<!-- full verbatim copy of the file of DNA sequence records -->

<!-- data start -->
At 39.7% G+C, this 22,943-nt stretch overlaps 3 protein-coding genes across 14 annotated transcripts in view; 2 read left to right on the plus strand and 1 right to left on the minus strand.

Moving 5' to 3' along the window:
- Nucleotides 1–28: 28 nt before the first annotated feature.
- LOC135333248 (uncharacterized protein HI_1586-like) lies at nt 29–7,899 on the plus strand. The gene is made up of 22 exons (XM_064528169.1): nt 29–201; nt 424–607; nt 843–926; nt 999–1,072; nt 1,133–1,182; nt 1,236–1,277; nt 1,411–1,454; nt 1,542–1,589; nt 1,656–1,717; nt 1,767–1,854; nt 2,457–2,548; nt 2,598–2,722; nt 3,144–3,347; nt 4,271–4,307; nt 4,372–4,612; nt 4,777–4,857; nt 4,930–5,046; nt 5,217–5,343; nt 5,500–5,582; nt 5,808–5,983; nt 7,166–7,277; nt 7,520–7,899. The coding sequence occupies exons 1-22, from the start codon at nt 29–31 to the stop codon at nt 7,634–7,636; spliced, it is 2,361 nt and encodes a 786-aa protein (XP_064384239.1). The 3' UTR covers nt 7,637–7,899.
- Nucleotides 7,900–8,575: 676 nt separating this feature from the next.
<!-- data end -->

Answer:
At 39.7% G+C, this 22,943-nt stretch overlaps 3 protein-coding genes across 14 annotated transcripts in view; 2 read left to right on the plus strand and 1 right to left on the minus strand.

Moving 5' to 3' along the window:
- Nucleotides 1–28: 28 nt before the first annotated feature.
- LOC135333248 (uncharacterized protein HI_1586-like) lies at nt 29–7,899 on the plus strand. The gene is made up of 22 exons (XM_064528169.1): nt 29–201; nt 424–607; nt 843–926; nt 999–1,072; nt 1,133–1,182; nt 1,236–1,277; nt 1,411–1,454; nt 1,542–1,589; nt 1,656–1,717; nt 1,767–1,854; nt 2,457–2,548; nt 2,598–2,722; nt 3,144–3,347; nt 4,271–4,307; nt 4,372–4,612; nt 4,777–4,857; nt 4,930–5,046; nt 5,217–5,343; nt 5,500–5,582; nt 5,808–5,983; nt 7,166–7,277; nt 7,520–7,899. The coding sequence occupies exons 1-22, from the start codon at nt 29–31 to the stop codon at nt 7,634–7,636; spliced, it is 2,361 nt and encodes a 786-aa protein (XP_064384239.1). The 3' UTR covers nt 7,637–7,899.
- Nucleotides 7,900–8,575: 676 nt separating this feature from the next.